OpenSpending around the world, Week 9Outdated Content Warning: This content refers to an older version of OpenSpending. See here for information about the next version of OpenSpending and ways to contribute.
Fresh data and activities from OpenSpending
In Goettingen, Germany the Pirate Party used OpenSpending to visualize the city budget for expenditures and revenues.
Victoria Vlad from Expert Grup added budget data from Moldova and wrote a guest post yesterday about BudgetStories.md, a new project which is trying to explain budget data recently released in Moldova.
As a growing number of city budgets are to OpenSpending we’re looking to map these in a GoogleDoc, in order to visualise them on the site. You can help by adding the cities, which are already on OpenSpending in this GoogleDoc.
On Thursday March 7, we’re organising another Community Call, as Alan Hudson from ONE joins us to discuss: “How to use spending data to estimate unit costs and development outputs across the world?” All details on the agenda and how to register to join are available here.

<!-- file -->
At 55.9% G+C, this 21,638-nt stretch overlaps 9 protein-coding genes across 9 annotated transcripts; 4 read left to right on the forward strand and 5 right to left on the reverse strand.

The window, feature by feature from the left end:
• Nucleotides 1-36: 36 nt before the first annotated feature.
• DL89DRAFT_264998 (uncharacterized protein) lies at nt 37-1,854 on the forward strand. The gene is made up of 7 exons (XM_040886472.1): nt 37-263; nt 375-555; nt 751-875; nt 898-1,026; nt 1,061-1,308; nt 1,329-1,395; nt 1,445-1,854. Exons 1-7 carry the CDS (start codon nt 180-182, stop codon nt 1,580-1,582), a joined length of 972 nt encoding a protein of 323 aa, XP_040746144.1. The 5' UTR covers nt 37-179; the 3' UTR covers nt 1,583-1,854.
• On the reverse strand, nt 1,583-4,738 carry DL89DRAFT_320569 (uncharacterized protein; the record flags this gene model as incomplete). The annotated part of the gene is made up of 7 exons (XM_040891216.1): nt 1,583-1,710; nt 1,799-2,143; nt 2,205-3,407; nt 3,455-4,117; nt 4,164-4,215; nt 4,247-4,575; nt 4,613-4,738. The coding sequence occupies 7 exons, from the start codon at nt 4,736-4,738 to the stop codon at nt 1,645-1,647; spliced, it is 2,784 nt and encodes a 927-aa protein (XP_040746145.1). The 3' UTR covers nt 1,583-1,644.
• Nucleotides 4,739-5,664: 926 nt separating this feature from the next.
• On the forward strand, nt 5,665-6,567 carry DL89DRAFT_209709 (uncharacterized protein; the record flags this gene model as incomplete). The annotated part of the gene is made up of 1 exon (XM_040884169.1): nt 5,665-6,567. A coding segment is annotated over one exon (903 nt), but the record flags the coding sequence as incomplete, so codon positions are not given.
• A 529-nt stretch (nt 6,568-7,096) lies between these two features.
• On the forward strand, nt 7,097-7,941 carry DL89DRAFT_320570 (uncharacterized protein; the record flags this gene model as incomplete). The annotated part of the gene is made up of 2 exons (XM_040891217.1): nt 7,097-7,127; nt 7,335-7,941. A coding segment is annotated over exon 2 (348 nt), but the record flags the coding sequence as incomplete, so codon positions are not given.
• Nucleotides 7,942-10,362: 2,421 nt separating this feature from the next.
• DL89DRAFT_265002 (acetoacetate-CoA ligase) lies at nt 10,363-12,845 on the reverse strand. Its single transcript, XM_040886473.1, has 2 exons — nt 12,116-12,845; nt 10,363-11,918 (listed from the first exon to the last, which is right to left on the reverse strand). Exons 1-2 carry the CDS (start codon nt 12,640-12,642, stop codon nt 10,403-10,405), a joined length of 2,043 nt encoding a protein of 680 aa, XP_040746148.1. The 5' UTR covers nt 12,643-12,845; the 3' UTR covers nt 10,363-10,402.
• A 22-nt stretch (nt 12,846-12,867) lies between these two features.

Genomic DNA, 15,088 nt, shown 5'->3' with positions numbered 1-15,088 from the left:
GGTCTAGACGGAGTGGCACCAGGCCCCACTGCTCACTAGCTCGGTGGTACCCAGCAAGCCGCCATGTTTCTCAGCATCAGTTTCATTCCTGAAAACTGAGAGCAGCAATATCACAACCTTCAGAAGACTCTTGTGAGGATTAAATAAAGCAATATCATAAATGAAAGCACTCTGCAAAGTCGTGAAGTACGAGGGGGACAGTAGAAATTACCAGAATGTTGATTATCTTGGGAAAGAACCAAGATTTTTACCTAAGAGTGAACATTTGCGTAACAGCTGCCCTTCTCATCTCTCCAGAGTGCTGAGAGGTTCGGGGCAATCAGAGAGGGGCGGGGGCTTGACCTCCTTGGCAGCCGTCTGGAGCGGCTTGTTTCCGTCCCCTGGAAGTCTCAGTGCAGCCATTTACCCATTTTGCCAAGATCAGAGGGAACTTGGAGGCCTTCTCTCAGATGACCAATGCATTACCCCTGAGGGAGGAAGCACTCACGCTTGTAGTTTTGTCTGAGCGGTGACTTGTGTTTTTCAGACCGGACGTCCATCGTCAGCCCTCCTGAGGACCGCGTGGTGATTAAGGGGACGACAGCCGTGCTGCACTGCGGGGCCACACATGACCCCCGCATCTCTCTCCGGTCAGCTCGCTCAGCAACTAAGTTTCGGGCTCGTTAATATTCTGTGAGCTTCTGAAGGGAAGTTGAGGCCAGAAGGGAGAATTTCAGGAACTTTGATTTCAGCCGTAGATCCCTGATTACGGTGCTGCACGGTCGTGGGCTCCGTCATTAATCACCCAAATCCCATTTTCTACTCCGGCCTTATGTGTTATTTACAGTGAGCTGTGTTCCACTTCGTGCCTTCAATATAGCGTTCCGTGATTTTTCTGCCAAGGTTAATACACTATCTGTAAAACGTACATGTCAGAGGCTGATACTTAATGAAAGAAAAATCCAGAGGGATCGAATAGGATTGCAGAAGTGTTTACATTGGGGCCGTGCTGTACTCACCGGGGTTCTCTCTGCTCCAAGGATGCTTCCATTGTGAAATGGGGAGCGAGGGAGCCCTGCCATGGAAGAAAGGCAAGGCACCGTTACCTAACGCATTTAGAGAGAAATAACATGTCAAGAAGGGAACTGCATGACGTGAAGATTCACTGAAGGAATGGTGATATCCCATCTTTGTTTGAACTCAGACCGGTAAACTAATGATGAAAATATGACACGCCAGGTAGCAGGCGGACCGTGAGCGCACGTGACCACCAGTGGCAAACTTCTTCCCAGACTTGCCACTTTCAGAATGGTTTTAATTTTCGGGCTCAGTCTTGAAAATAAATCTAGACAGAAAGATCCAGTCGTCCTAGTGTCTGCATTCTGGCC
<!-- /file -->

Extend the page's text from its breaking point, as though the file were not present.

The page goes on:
Spending transparency around the world
During this week a one year old blog post titled “Fiscal transparency (is not enough)” by David Sasaki, got the (again) from the budget geek community and sparked this response from the OpenBudgetsBlog. Both posts raise releavnt questions about the importance of access to fiscal data and how to measure the release of such financial data.
In a thorough local spending story Ars Electronica reports how a one-room library in West Virginia purchased a $20,000 CISCO router.
The state of New Jersey (US) has produced a useful guide for citizens (PDF) to make the budget more accessible.
Events on our radar
March 7: OpenSpending Community Call with Alan Hudson. All details are available here.
May 2-4: Data Harvest will bring geeks, journalists and civi hackers together in Brussels to wrangle EU spending data from farm subsidies and the Comission. Information about how to register will follow.